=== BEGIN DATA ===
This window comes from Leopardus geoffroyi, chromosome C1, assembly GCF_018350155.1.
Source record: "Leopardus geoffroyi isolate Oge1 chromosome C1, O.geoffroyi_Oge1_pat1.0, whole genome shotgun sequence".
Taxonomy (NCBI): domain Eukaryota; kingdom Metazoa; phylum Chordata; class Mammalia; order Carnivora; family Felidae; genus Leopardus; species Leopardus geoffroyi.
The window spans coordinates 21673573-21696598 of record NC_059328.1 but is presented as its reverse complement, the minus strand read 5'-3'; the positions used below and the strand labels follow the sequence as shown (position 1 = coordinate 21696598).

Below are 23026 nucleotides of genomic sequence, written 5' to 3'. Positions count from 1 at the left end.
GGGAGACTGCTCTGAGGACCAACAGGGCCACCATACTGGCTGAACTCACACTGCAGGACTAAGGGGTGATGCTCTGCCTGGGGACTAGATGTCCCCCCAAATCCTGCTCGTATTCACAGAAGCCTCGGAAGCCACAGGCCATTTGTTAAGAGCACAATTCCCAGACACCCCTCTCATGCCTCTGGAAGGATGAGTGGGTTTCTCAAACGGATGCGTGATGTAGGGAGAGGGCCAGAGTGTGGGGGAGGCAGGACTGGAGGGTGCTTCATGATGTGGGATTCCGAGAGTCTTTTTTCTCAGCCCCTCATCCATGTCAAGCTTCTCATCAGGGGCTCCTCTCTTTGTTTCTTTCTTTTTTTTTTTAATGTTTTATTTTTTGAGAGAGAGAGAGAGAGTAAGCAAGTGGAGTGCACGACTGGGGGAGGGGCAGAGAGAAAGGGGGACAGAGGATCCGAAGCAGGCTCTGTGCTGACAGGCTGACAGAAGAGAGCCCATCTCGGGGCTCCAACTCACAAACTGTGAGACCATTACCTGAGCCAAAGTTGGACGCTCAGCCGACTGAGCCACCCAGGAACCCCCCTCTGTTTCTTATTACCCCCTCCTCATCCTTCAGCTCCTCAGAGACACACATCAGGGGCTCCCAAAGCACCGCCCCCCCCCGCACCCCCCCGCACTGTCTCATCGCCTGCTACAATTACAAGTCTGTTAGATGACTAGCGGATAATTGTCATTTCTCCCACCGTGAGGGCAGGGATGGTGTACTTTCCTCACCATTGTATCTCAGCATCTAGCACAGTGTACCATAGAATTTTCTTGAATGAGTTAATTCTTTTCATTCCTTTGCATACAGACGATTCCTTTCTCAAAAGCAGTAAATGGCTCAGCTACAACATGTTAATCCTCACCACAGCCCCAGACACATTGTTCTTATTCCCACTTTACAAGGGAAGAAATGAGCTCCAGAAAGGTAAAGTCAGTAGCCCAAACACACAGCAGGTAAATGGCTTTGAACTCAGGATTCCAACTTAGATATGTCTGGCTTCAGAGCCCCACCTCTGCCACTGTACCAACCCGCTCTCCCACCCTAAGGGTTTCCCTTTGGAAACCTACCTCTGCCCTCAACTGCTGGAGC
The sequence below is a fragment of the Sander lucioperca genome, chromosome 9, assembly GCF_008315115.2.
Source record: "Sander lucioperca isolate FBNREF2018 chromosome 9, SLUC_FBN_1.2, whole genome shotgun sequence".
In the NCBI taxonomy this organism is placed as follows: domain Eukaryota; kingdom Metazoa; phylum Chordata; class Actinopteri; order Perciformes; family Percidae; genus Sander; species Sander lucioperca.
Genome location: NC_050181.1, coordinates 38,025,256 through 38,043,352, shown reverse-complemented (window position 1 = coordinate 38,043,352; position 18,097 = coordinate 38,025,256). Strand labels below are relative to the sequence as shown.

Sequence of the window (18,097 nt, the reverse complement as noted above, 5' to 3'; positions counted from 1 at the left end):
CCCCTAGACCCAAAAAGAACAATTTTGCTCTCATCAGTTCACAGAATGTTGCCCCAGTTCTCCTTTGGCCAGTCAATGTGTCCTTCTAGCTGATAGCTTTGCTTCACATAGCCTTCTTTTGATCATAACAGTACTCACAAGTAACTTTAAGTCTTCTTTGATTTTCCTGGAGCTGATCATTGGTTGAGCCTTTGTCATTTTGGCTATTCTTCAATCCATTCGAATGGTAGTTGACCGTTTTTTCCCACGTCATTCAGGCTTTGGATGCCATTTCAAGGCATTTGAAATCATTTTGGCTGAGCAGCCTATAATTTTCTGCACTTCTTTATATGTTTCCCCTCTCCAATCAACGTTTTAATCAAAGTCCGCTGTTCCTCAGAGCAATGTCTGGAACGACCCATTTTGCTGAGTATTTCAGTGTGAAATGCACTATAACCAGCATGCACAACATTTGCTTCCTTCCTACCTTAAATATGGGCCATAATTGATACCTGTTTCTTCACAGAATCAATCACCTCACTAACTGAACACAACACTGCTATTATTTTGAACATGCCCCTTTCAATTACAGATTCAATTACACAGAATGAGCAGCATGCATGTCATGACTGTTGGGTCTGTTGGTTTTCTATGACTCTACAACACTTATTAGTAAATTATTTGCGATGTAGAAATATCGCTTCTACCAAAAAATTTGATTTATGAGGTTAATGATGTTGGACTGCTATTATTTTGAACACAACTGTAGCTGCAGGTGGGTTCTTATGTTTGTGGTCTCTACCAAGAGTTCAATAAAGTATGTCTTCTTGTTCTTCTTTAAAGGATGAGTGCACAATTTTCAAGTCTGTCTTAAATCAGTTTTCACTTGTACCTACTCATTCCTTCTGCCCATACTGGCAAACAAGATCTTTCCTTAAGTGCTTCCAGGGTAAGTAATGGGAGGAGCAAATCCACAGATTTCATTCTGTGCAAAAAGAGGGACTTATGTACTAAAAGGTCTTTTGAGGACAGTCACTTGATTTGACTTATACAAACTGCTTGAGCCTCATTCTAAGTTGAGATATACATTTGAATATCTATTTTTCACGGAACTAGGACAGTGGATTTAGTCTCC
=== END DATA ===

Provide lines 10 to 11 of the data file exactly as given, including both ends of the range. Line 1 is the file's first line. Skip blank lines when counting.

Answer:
Genome location: NC_050181.1, coordinates 38,025,256 through 38,043,352, shown reverse-complemented (window position 1 = coordinate 38,043,352; position 18,097 = coordinate 38,025,256). Strand labels below are relative to the sequence as shown.

Sequence of the window (18,097 nt, the reverse complement as noted above, 5' to 3'; positions counted from 1 at the left end):